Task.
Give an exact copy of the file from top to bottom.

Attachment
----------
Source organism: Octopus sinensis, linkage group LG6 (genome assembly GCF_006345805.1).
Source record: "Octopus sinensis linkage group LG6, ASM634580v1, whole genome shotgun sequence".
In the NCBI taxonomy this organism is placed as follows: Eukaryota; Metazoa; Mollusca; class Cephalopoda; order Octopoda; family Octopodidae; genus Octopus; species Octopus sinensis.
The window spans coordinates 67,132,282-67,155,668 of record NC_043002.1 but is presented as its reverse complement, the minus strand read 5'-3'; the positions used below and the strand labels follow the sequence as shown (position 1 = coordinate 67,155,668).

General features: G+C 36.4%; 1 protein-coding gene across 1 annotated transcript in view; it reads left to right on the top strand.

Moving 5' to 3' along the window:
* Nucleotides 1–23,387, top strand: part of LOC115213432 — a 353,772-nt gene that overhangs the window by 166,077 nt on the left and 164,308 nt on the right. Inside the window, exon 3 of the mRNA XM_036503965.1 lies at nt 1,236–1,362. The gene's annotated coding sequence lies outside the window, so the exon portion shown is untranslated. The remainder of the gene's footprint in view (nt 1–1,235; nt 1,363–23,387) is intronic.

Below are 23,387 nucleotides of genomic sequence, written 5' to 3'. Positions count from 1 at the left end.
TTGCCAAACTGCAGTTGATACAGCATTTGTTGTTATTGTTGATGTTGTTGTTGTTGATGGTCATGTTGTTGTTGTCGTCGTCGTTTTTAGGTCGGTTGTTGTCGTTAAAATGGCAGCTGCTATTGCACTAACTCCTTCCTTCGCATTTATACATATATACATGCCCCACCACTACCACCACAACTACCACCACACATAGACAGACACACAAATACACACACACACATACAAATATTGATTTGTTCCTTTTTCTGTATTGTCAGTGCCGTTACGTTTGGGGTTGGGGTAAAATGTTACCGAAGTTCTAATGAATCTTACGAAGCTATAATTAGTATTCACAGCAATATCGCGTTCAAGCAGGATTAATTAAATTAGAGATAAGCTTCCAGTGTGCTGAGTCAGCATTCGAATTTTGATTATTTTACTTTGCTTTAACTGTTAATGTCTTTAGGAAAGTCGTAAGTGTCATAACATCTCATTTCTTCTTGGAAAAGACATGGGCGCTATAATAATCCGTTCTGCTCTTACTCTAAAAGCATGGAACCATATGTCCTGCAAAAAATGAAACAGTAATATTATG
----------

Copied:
Source organism: Octopus sinensis, linkage group LG6 (genome assembly GCF_006345805.1).
Source record: "Octopus sinensis linkage group LG6, ASM634580v1, whole genome shotgun sequence".
In the NCBI taxonomy this organism is placed as follows: Eukaryota; Metazoa; Mollusca; class Cephalopoda; order Octopoda; family Octopodidae; genus Octopus; species Octopus sinensis.
The window spans coordinates 67,132,282-67,155,668 of record NC_043002.1 but is presented as its reverse complement, the minus strand read 5'-3'; the positions used below and the strand labels follow the sequence as shown (position 1 = coordinate 67,155,668).

General features: G+C 36.4%; 1 protein-coding gene across 1 annotated transcript in view; it reads left to right on the top strand.

Moving 5' to 3' along the window:
* Nucleotides 1–23,387, top strand: part of LOC115213432 — a 353,772-nt gene that overhangs the window by 166,077 nt on the left and 164,308 nt on the right. Inside the window, exon 3 of the mRNA XM_036503965.1 lies at nt 1,236–1,362. The gene's annotated coding sequence lies outside the window, so the exon portion shown is untranslated. The remainder of the gene's footprint in view (nt 1–1,235; nt 1,363–23,387) is intronic.

Below are 23,387 nucleotides of genomic sequence, written 5' to 3'. Positions count from 1 at the left end.
TTGCCAAACTGCAGTTGATACAGCATTTGTTGTTATTGTTGATGTTGTTGTTGTTGATGGTCATGTTGTTGTTGTCGTCGTCGTTTTTAGGTCGGTTGTTGTCGTTAAAATGGCAGCTGCTATTGCACTAACTCCTTCCTTCGCATTTATACATATATACATGCCCCACCACTACCACCACAACTACCACCACACATAGACAGACACACAAATACACACACACACATACAAATATTGATTTGTTCCTTTTTCTGTATTGTCAGTGCCGTTACGTTTGGGGTTGGGGTAAAATGTTACCGAAGTTCTAATGAATCTTACGAAGCTATAATTAGTATTCACAGCAATATCGCGTTCAAGCAGGATTAATTAAATTAGAGATAAGCTTCCAGTGTGCTGAGTCAGCATTCGAATTTTGATTATTTTACTTTGCTTTAACTGTTAATGTCTTTAGGAAAGTCGTAAGTGTCATAACATCTCATTTCTTCTTGGAAAAGACATGGGCGCTATAATAATCCGTTCTGCTCTTACTCTAAAAGCATGGAACCATATGTCCTGCAAAAAATGAAACAGTAATATTATG